Using available knowledge within the company to form the global network is key to leveraging the expertise and solutions you have in place and identifying what you need to add. There will already exist within your organisation a plethora of IT skills, capabilities and knowledge of tools and products: capture and disseminate this knowledge throughout your global IT network.

Effective supply chain management at all levels requires a portfolio of products and services that support all events in the supply chain and specific industry requirements. Standardising and rationalising the number of IT products is essential because it ultimately reduces support and running costs, and increases value.

A prescribed IT product portfolio with defined characteristics, including recognised features and benefits is key. To be an effective toolkit it must have: easy to understand descriptions, particularly around the product’s scope of use; costs for each IT product or service clearly explained; clearly defined levels of service performance and support; a rationale for the costs of each service; and a clear demonstration of value added for each product.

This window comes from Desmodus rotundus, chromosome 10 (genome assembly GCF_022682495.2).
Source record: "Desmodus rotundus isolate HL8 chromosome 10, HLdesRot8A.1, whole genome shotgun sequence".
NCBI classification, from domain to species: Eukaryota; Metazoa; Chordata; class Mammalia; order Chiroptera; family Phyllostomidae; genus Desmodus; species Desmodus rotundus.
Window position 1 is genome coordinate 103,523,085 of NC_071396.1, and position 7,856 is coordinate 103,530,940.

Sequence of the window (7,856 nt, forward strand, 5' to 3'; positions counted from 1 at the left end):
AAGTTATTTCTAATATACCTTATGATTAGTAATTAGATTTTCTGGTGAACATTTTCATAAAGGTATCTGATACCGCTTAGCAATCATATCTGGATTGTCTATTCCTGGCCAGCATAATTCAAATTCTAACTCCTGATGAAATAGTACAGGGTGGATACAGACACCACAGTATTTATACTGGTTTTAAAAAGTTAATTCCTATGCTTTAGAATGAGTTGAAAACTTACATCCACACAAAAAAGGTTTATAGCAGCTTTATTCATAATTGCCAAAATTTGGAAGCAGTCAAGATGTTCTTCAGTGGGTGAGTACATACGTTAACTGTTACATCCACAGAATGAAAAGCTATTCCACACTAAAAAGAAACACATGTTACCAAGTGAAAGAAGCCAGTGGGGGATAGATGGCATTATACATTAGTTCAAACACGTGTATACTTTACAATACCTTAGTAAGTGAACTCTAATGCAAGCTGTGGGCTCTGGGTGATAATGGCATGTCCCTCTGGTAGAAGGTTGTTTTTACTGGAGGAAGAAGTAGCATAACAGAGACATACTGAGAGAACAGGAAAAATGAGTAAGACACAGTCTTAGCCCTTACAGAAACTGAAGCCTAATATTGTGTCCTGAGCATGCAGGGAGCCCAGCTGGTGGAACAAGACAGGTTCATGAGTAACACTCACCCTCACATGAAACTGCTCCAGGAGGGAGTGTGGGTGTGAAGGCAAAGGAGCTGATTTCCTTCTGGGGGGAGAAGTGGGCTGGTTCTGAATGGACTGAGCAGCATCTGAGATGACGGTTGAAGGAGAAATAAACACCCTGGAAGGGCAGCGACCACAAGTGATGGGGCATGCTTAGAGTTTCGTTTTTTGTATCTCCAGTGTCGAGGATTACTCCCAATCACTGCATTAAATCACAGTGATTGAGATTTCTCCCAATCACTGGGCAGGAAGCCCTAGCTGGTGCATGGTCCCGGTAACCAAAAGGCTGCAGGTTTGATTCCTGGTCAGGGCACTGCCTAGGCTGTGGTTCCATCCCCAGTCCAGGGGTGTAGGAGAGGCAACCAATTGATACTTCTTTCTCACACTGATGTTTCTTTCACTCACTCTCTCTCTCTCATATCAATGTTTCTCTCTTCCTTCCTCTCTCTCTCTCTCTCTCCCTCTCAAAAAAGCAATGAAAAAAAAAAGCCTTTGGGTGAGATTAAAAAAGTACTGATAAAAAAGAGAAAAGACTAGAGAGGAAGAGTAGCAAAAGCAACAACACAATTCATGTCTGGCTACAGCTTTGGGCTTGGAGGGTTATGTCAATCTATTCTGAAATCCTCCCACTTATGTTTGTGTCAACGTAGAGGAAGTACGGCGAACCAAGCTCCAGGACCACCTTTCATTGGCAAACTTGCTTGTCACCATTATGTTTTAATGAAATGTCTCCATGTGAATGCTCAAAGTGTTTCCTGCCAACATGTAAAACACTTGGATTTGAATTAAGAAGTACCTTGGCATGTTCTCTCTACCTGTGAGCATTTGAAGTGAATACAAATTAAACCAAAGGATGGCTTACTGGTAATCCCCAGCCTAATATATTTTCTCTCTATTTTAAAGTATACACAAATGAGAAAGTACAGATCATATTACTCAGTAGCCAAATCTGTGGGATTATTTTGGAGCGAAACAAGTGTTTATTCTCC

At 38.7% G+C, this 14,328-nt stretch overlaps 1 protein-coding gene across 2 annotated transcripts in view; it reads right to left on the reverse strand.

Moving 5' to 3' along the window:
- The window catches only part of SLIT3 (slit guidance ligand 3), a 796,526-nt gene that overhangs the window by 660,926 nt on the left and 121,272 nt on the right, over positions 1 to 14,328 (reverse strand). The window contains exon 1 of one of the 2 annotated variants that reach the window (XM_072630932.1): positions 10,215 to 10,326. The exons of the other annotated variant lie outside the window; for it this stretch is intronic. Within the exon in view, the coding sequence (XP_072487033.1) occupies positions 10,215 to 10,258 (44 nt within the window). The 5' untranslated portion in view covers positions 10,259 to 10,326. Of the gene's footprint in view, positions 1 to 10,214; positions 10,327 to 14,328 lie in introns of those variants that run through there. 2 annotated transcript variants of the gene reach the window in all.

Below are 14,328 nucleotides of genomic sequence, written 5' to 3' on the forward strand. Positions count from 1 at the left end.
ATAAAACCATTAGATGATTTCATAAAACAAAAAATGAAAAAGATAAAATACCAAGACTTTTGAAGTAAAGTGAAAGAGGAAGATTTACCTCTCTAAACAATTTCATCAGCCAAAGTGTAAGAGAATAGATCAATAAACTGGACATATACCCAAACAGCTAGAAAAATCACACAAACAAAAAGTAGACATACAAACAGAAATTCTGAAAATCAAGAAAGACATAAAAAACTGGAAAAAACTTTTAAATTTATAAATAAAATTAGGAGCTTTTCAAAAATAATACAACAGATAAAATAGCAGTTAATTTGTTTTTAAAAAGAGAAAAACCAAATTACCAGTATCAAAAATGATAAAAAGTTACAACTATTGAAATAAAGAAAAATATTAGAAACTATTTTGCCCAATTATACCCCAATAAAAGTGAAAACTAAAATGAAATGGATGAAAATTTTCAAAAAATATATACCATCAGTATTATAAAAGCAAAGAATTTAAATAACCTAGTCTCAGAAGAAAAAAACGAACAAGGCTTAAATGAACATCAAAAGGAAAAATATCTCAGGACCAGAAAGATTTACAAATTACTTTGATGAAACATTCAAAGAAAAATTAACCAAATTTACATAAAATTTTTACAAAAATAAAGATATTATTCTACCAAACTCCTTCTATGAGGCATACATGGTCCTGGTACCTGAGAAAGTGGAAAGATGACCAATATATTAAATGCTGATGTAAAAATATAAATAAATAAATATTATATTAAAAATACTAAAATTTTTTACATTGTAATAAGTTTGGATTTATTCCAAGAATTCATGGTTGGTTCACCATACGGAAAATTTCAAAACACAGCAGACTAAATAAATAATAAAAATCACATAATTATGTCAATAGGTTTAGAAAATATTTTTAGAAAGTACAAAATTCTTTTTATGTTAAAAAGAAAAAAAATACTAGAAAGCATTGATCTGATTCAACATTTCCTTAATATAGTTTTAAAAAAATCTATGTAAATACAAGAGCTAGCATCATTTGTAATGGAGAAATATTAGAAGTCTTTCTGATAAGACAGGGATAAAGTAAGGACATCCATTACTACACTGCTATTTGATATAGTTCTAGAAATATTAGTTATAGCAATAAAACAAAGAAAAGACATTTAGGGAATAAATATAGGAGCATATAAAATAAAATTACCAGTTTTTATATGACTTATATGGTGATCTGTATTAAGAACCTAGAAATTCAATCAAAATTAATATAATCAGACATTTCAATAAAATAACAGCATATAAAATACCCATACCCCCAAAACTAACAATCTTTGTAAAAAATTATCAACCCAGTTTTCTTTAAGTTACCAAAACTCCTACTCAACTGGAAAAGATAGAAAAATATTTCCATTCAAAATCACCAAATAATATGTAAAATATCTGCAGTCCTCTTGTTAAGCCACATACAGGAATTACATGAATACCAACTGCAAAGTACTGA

IT products work collaboratively to drive warehouses, plan transport operations and provide detailed, accurate, timely supply chain information, which together support automated decision making and error-free data sharing. To the supply chain manager, a solid portfolio of products is a key component of his or her ability to re-engineer and create relevant logistics services and therefore is an important creator of value within an organisation.

For multinational IT solutions deployed over a number of sites products must be capable of meeting global needs – such as: multi-customer, multi-language, multi-region, and local fiscal reporting. Products that can scale to high volumes and be supported globally are a pre-requisite to securing round-the-clock totally supported supply chains. The ability to roll-out these products consistently to the same model, independent of geography, significantly increases quality and reduces risk.